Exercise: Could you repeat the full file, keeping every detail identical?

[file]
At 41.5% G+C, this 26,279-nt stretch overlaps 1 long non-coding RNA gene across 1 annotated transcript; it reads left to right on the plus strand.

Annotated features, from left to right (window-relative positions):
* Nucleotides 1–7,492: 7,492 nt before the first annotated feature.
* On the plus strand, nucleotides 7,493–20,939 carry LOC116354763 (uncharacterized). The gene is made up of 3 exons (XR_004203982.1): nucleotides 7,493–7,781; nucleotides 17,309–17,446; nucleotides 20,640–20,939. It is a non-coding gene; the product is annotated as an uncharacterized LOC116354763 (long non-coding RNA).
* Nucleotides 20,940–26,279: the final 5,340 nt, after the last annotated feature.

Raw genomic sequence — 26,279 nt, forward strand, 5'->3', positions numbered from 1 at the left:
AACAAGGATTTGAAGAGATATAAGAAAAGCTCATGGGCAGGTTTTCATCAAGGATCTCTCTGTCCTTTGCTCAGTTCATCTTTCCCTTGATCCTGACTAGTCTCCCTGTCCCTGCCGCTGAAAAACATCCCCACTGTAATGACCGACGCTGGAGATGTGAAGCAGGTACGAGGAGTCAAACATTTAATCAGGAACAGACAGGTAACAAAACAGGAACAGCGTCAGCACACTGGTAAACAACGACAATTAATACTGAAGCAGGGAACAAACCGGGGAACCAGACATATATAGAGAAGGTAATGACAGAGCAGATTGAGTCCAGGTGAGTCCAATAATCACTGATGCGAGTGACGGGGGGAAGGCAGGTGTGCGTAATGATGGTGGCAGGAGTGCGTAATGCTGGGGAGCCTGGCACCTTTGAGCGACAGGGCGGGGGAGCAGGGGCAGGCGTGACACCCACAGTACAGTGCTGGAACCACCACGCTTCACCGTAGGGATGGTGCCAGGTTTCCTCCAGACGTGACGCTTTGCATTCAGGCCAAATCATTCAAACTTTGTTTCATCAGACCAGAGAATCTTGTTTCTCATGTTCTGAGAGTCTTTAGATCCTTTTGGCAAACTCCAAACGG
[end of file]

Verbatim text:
At 41.5% G+C, this 26,279-nt stretch overlaps 1 long non-coding RNA gene across 1 annotated transcript; it reads left to right on the plus strand.

Annotated features, from left to right (window-relative positions):
* Nucleotides 1–7,492: 7,492 nt before the first annotated feature.
* On the plus strand, nucleotides 7,493–20,939 carry LOC116354763 (uncharacterized). The gene is made up of 3 exons (XR_004203982.1): nucleotides 7,493–7,781; nucleotides 17,309–17,446; nucleotides 20,640–20,939. It is a non-coding gene; the product is annotated as an uncharacterized LOC116354763 (long non-coding RNA).
* Nucleotides 20,940–26,279: the final 5,340 nt, after the last annotated feature.

Raw genomic sequence — 26,279 nt, forward strand, 5'->3', positions numbered from 1 at the left:
AACAAGGATTTGAAGAGATATAAGAAAAGCTCATGGGCAGGTTTTCATCAAGGATCTCTCTGTCCTTTGCTCAGTTCATCTTTCCCTTGATCCTGACTAGTCTCCCTGTCCCTGCCGCTGAAAAACATCCCCACTGTAATGACCGACGCTGGAGATGTGAAGCAGGTACGAGGAGTCAAACATTTAATCAGGAACAGACAGGTAACAAAACAGGAACAGCGTCAGCACACTGGTAAACAACGACAATTAATACTGAAGCAGGGAACAAACCGGGGAACCAGACATATATAGAGAAGGTAATGACAGAGCAGATTGAGTCCAGGTGAGTCCAATAATCACTGATGCGAGTGACGGGGGGAAGGCAGGTGTGCGTAATGATGGTGGCAGGAGTGCGTAATGCTGGGGAGCCTGGCACCTTTGAGCGACAGGGCGGGGGAGCAGGGGCAGGCGTGACACCCACAGTACAGTGCTGGAACCACCACGCTTCACCGTAGGGATGGTGCCAGGTTTCCTCCAGACGTGACGCTTTGCATTCAGGCCAAATCATTCAAACTTTGTTTCATCAGACCAGAGAATCTTGTTTCTCATGTTCTGAGAGTCTTTAGATCCTTTTGGCAAACTCCAAACGG